Once this foundation is set, then specific metrics can be investigated and in a post-Royal Commission world, the metrics are increasingly being focused around conduct and culture. These are increasingly multi-dimensional metrics (at a suitably disaggregated level) that are looking to capture internal process compliance with service level standards, overlaid with complaints data and sales staff and executive remuneration structures to form a 360-degree view of risk at a certain product/channel/line of business level.

    3. Are there different types of “risk culture” and how do boards determine which one is right for them?

    Of course, there is no "off-the-shelf culture" that organisations can choose from.

    Risk culture, as a sub-element of organisational culture, is a complex qualitative component of an organisation. It is a combination of the organisation's history, strategy, values and tone from the top as well as the industry sector.

    Even within an organisation there are bound to be serval subcultures, depending on the business unit and function.

    This means that boards need to work with their management team to obtain and monitor various data points and indicators of culture over time, as it changes and evolves.

    But the key element is first boards need to define what is the culture that they are looking to have within their organisation and, from a risk culture perspective, what is the risk appetite of tolerance that people need to abide by.

    4. How should boards approach creating a methodology to monitoring risk culture?

    We have been working with organisations to help them customise methodologies to suit their needs and unique circumstances. Often we hear that "a staff survey" is the answer, maybe adding a risk-related question to the end of a staff engagement survey, as a quick and easy way “tick the risk culture box”. We would recommend against this, as this will not provide the depth of information that is required to define and shape risk culture within an organisation.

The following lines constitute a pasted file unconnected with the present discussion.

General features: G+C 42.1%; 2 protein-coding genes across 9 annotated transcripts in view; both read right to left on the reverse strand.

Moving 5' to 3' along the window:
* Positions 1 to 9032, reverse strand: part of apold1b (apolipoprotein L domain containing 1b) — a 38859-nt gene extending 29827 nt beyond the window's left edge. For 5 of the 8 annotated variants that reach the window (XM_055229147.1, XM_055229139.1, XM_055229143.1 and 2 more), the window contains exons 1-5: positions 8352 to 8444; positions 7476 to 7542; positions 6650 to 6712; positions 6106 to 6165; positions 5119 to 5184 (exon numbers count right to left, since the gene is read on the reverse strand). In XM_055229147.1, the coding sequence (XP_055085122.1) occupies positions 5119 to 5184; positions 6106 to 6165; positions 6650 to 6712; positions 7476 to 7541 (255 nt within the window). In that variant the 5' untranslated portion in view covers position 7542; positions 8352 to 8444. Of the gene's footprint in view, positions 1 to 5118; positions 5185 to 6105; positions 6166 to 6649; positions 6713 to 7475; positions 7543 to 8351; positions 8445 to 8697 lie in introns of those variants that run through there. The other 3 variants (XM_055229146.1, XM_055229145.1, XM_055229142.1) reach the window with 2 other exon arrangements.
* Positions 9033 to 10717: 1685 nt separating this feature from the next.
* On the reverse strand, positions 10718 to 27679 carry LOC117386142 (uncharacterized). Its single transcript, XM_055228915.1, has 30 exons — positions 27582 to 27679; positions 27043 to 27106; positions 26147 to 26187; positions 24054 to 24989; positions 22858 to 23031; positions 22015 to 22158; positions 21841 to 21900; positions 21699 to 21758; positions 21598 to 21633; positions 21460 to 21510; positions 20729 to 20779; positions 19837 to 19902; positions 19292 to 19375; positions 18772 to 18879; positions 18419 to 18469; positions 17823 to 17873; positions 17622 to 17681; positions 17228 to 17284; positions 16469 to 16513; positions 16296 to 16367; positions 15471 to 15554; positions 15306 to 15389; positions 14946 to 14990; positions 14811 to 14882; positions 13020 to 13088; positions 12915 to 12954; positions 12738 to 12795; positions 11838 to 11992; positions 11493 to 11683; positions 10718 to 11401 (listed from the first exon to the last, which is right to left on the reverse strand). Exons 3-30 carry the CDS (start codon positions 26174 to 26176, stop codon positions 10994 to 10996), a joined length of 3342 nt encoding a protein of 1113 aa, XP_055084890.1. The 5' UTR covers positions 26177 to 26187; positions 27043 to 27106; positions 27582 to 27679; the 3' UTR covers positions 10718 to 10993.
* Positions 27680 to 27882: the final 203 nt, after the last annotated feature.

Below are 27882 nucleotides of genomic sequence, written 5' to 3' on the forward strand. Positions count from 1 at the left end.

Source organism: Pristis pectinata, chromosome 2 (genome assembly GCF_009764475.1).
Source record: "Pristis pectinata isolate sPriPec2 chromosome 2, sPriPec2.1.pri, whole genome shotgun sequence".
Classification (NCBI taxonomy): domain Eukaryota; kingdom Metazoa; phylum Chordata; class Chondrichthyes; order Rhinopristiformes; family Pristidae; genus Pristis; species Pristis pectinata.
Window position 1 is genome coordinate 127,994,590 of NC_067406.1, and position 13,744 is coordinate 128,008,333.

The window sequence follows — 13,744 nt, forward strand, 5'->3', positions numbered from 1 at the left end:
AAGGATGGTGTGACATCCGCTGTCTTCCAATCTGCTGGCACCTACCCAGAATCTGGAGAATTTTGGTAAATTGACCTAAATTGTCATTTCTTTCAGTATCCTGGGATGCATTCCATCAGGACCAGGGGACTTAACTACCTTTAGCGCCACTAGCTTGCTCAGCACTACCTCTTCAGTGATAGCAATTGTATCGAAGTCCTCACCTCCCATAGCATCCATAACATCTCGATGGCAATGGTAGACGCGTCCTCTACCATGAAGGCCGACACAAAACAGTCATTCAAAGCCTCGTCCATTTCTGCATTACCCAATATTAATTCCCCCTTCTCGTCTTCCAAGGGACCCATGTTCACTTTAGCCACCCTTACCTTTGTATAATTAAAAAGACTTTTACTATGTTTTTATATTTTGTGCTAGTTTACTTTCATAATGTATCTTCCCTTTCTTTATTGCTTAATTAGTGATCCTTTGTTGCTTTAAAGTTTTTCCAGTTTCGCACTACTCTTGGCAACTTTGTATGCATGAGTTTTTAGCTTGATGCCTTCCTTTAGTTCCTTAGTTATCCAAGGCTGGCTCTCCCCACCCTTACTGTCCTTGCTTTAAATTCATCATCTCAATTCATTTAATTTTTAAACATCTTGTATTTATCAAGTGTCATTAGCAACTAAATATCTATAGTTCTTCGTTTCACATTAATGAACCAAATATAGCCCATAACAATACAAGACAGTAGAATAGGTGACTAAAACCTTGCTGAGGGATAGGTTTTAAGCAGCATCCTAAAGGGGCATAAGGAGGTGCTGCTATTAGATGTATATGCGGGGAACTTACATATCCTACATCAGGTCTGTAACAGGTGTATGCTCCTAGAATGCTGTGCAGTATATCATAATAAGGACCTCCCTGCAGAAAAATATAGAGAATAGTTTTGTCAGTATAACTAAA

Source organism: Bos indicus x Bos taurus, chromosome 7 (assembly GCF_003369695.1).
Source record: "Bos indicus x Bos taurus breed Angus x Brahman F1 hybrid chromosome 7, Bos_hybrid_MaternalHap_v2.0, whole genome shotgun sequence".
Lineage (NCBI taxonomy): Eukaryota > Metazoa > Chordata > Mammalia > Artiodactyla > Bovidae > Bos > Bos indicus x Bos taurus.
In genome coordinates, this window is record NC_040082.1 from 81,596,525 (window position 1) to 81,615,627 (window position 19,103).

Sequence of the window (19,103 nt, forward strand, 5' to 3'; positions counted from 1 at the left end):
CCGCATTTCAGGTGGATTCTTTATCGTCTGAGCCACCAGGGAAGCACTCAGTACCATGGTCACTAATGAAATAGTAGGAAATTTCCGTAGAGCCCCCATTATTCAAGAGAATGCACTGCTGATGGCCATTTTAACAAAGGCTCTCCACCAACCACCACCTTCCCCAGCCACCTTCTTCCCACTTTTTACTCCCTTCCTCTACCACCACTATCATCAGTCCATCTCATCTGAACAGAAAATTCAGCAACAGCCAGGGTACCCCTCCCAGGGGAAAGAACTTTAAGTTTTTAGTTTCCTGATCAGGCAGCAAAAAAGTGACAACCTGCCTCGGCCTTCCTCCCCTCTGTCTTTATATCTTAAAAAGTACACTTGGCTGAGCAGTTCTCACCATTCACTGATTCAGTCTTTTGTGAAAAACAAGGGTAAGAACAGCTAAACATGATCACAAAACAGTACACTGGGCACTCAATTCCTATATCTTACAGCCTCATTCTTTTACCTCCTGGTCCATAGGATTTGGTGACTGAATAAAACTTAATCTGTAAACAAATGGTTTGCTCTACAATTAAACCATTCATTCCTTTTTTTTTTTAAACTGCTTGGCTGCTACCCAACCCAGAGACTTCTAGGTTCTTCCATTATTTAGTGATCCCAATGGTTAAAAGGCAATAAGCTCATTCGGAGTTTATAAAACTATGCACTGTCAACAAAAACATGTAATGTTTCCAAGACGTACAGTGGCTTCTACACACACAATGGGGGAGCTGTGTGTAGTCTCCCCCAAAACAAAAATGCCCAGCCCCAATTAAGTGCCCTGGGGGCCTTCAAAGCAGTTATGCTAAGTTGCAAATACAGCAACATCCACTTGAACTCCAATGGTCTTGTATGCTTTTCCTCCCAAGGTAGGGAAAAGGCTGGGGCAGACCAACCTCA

A successful methodology needs to balance a combination of existing data points, both internally and externally, with obtaining employee perspectives and attitudes through surveys, focus groups and interviews. Then the process must allow synthesis of this information into a meaningful board report that can drive action over time.

    Any methodology that is put in play needs to be dynamic, as and when specific internal and external factors change; organisations need to be comfortable to pivot their approach as needed - for example, through a merger or acquisition. There is little benefit in having the wait for a ridged annual staff engagement survey, as your only tool to measure risk culture.

    5. You have previously said, “risk culture is not like typical policies or processes that you can design and execute, but a result of a series of trade-offs across a number of attributes”. What kinds of trade-offs are you referring to here? How do boards strike the right balance?

    If in business you have an appetite to take no risk, then you will not be in business. So setting a risk culture is about understanding your organisation's risk appetite and profile to then allow for the processes, controls and organisational rituals to work within those boundaries. You don't want risk management to become a hand brake to your business’ goals and strategy. But, at the same time, you need to place some limits on what the expected boundaries are so people can navigate within them.